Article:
The Bible never explicitly says whether or not Mary had any children other than Jesus. However, it is generally assumed that she did. This assumption is based on a few pieces of evidence:
-The fact that Jesus had brothers and sisters is implied in several passages, such as when Jesus is presented in the temple as a baby and Simeon says to Mary, “Behold, this child is destined for the fall and rising of many in Israel, and to be a sign that will be contradicted” (Luke 2:34). If Jesus was an only child, it would have been unnecessary to mention his brothers and sisters.
-Another passage that implies that Jesus had siblings is when James and Joseph (also called Joses), Judas and Simon are listed as brothers of Jesus (Mark 6:3). It’s worth noting that these are not the same James and Joseph who were disciples of Jesus; they are assumed to be siblings because they are referred to as “the Lord’s brothers.”
-In addition, Paul mentions “the brothers of the Lord” in 1 Corinthians 9:5. Again, these are assumed to be siblings of Jesus because they are referred to as “the Lord’s brothers.”
-The assumption that Mary had other children is also supported by the way first-century Jews viewed virgins who became pregnant. A virgin who became pregnant was viewed as sinful (see Matthew 1:18-25), so if Mary hadn’t given birth to any other children after Jesus, she would have been viewed with suspicion.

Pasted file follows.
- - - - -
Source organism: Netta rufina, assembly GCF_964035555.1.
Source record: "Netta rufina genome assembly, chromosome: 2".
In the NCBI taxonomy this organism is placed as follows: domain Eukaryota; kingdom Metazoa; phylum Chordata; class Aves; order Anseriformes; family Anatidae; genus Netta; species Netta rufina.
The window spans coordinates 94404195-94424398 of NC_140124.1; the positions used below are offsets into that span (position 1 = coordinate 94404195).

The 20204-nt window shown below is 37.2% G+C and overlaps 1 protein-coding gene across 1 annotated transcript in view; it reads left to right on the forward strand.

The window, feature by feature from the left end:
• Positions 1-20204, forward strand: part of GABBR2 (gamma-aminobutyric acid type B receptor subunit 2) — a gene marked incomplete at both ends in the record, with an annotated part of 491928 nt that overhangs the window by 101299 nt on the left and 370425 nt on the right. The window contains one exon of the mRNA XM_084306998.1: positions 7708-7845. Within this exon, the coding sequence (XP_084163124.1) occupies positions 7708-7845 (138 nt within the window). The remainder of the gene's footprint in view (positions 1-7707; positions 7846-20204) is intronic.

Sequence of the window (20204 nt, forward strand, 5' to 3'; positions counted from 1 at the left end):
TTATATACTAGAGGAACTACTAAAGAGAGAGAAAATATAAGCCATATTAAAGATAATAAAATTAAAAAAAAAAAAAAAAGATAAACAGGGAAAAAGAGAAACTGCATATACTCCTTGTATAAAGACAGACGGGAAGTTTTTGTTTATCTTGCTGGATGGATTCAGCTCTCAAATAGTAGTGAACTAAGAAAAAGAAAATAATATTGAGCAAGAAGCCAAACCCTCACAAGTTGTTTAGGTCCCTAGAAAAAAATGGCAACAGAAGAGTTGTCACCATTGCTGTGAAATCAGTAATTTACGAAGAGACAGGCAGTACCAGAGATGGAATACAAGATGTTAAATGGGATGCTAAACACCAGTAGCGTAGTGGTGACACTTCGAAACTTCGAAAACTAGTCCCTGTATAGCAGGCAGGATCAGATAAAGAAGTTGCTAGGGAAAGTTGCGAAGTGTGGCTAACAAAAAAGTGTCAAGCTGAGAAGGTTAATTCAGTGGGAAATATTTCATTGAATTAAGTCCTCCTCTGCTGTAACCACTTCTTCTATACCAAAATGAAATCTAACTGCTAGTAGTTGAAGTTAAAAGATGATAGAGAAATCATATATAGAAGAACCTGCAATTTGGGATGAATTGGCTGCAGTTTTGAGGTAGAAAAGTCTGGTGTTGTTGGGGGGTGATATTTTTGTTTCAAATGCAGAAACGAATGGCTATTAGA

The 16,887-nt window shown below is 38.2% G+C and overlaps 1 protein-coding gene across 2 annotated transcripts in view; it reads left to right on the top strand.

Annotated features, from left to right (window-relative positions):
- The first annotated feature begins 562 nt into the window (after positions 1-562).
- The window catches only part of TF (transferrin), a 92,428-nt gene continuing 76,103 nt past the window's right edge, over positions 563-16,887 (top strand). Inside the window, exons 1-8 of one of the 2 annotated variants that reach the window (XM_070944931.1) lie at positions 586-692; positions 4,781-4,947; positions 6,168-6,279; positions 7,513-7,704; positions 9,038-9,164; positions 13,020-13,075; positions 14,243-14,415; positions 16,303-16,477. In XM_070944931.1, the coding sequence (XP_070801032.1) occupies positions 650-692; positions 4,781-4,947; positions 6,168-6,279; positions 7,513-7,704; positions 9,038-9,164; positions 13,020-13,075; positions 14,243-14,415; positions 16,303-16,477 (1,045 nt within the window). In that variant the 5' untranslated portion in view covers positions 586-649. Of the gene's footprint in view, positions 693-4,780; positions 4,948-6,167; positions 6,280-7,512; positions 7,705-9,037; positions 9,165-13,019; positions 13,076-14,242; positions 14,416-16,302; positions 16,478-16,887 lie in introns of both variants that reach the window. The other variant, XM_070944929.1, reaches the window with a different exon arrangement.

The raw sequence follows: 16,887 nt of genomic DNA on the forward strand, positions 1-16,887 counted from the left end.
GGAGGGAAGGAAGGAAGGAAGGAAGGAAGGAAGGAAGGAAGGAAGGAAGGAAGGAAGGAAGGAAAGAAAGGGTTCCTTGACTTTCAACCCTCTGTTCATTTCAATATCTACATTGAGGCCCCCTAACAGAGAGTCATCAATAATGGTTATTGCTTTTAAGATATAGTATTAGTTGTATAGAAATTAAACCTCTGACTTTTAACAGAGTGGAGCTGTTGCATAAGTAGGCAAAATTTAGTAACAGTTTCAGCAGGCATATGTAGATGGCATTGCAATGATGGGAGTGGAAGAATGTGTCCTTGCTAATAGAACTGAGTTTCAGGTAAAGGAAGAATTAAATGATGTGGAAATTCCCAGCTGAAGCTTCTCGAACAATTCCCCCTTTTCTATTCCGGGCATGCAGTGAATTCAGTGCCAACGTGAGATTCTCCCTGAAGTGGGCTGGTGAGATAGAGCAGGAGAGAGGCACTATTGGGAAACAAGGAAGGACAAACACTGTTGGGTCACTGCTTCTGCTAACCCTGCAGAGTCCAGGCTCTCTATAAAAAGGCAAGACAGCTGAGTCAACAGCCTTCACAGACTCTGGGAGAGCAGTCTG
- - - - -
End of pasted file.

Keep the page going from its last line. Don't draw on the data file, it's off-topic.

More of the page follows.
It’s possible that Mary did have other children after Jesus was born, but we cannot say for certain based on the evidence we have available.
It is commonly believed that Mary, the mother of Jesus, had other children after Jesus was born. There is no Biblical evidence to support this claim, but there is some historical evidence that suggests it may be true.
Early Christian writings about Mary
Early Christians wrote many things about Mary, the mother of Jesus. These early writings help us understand what they believed about her and how she was venerated.